Vincent Sabella: Alfred D. Huffington is the writer of the first script. Actually, that writer took their name off the script and the film because they were not happy with it. That’s basically a pseudonym. They want nothing to do with this. It kind of saddens me because this would not exist without that writer’s original story. I took two story points from the script. I took the fact that she was a young girl planning her wedding and she was suffering from mental illness. I also took the name Elizabeth Blue which I gave an entirely different meaning to.
If that was me in the situation, I would be ecstatic and thrilled that I had something to do with this. I almost feel like this writer cut of their nose to spite their face. Now unfortunately all these amazing things are happening and they’re not a part of it. I feel like it goes into a little bit of entitlement. It’s kind of disheartening to me.
WLE: Anna captured not only the physical symptoms but conveyed what it must feel like to live through this. How did you work with her to get there?
Vincent Sabella: First of all, I work very closely with my actors months and months and months leading up to principal photography. We just talk and talk and talk. I was like, “Listen, I need you to trust me and I have to trust you. That’s the only way this is going to work, so we need to be completely honest with each other. I need to ask you personal questions. I need you to ask me whatever you want to know about me. I’m an open book. That’s how we’re going to communicate for the next five months.”
And that’s what we did. We met three to four times a week. We were on the phone almost every day. Anything she wanted to know, anything I thought of, if I woke up in the middle of the night and I thought of something, I sent her an e-mail. We worked very closely and I was able to tell her what it feels like. My husband Joe, dealing with me, was able to tell her what it looked like. She had the advantages of both sides. I really broke her down and just dug in. I was like, “Listen, I need to know what your weaknesses are. What are your insecurities? Show me a few of your insecurities. I’m going to ask you can I use your daughter?” She hesitated for a moment and said absolutely. I was like, “Good answer, because I was going to do it anyway” because I knew that I needed to tap into things that she loved beyond anything in the world. I know her daughter is just her world to her.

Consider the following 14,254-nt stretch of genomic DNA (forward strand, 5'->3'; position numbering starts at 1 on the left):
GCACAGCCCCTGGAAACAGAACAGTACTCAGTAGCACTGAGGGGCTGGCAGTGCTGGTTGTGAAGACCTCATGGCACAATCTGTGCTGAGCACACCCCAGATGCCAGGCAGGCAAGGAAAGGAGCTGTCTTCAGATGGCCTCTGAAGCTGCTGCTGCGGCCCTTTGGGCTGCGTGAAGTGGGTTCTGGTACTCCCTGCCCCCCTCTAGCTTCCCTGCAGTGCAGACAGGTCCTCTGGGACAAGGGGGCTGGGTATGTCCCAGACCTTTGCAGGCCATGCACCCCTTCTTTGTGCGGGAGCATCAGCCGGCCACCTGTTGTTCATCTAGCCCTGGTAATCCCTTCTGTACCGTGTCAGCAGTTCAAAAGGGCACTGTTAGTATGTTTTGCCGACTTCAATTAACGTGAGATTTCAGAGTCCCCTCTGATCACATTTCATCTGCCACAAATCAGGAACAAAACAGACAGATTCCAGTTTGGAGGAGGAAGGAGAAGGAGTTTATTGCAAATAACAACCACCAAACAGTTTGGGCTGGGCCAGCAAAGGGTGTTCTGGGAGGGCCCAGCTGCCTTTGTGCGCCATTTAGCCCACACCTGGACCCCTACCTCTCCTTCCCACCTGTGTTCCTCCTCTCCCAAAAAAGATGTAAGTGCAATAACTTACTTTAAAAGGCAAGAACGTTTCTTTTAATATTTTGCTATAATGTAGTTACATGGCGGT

All the preparation we put in before this, she was so well prepared. She was so committed. Her commitment level, I can’t even put into words. I would work with Anna 100 times over. There’s something so damaged and layered and brilliant about her that she just tapped into so many different things.
WLE: How do the hallucinations manifest for you? Is it like A Beautiful Mind where they can fool you into thinking they’re real?
Vincent Sabella: I have a very specific type of schizophrenia. I can hear, I can see, I can feel them, they can touch me. My hallucinations are very manipulative. I do believe that sometimes they are real. If you go back to the first Dr. Bowman scene in the film when Elizabeth says, “I got into an argument with a fireman in the supermarket that actually wasn’t there,” that really happened to me. There’s times where I have come home and I was like, “Joseph, I want you to meet my new friend, Sal.” I’ll come up the steps and he’s like, “No one’s here.” When he says that, it snaps into my head.
I have been dealing with this for so long that I think I’m at an advantage, that I know when Joe tells me there’s nothing there, I’m like, “Okay, let me take some medication. Let me calm down and everything will subside.” I definitely can be tricked. It’s frightening but I think I’ve got a better manage on it in the years because I’m starting to know when it is real and it isn’t real. I still get those moments where I don’t know the difference.
WLE: I never knew it could trigger your sense of touch, so there’s nothing you could go on to ground your reality.
Vincent Sabella: Yes. When that happens, that’s very frightening. One night I got up in the middle of the night to brush my teeth. My hallucination, Tim, was standing behind me. I could feel his breath on the back of my neck. It’s such an insane feeling, and I don’t mean insane in a negative way. I’m just saying unless you’re able to experience it, you don’t know how it feels other than it feels real. It’s so real. You get those moments and you’re just like, “All right, I just need to calm down.”